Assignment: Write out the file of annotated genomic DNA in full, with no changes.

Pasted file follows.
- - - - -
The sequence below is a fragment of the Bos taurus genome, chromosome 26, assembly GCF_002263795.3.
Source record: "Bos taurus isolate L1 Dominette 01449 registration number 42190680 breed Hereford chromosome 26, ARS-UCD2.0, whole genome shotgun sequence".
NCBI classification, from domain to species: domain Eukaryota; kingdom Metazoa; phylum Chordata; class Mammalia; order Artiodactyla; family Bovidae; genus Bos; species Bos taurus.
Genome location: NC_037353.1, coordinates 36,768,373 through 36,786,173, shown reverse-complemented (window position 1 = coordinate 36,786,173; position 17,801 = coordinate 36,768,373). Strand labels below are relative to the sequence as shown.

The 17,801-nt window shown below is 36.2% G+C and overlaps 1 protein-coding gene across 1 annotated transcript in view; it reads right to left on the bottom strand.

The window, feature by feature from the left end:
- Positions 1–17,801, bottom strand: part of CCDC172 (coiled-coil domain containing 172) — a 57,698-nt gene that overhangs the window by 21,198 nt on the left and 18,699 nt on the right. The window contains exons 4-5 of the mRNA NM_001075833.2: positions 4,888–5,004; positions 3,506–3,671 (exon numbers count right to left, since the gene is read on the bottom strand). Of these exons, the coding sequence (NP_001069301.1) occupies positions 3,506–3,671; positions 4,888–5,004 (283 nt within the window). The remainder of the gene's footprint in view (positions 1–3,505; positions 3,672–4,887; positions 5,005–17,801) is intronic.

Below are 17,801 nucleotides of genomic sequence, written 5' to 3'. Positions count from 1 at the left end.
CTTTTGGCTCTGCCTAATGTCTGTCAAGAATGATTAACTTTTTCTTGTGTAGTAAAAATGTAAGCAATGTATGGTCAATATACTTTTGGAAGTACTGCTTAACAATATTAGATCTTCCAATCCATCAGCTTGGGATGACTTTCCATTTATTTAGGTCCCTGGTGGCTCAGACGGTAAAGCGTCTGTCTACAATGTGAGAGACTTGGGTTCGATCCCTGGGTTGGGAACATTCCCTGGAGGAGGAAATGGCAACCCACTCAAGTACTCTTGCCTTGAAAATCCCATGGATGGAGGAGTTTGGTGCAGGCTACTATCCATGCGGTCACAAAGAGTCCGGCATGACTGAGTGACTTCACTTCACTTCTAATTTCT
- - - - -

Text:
The sequence below is a fragment of the Bos taurus genome, chromosome 26, assembly GCF_002263795.3.
Source record: "Bos taurus isolate L1 Dominette 01449 registration number 42190680 breed Hereford chromosome 26, ARS-UCD2.0, whole genome shotgun sequence".
NCBI classification, from domain to species: domain Eukaryota; kingdom Metazoa; phylum Chordata; class Mammalia; order Artiodactyla; family Bovidae; genus Bos; species Bos taurus.
Genome location: NC_037353.1, coordinates 36,768,373 through 36,786,173, shown reverse-complemented (window position 1 = coordinate 36,786,173; position 17,801 = coordinate 36,768,373). Strand labels below are relative to the sequence as shown.

The 17,801-nt window shown below is 36.2% G+C and overlaps 1 protein-coding gene across 1 annotated transcript in view; it reads right to left on the bottom strand.

The window, feature by feature from the left end:
- Positions 1–17,801, bottom strand: part of CCDC172 (coiled-coil domain containing 172) — a 57,698-nt gene that overhangs the window by 21,198 nt on the left and 18,699 nt on the right. The window contains exons 4-5 of the mRNA NM_001075833.2: positions 4,888–5,004; positions 3,506–3,671 (exon numbers count right to left, since the gene is read on the bottom strand). Of these exons, the coding sequence (NP_001069301.1) occupies positions 3,506–3,671; positions 4,888–5,004 (283 nt within the window). The remainder of the gene's footprint in view (positions 1–3,505; positions 3,672–4,887; positions 5,005–17,801) is intronic.

Below are 17,801 nucleotides of genomic sequence, written 5' to 3'. Positions count from 1 at the left end.
CTTTTGGCTCTGCCTAATGTCTGTCAAGAATGATTAACTTTTTCTTGTGTAGTAAAAATGTAAGCAATGTATGGTCAATATACTTTTGGAAGTACTGCTTAACAATATTAGATCTTCCAATCCATCAGCTTGGGATGACTTTCCATTTATTTAGGTCCCTGGTGGCTCAGACGGTAAAGCGTCTGTCTACAATGTGAGAGACTTGGGTTCGATCCCTGGGTTGGGAACATTCCCTGGAGGAGGAAATGGCAACCCACTCAAGTACTCTTGCCTTGAAAATCCCATGGATGGAGGAGTTTGGTGCAGGCTACTATCCATGCGGTCACAAAGAGTCCGGCATGACTGAGTGACTTCACTTCACTTCTAATTTCT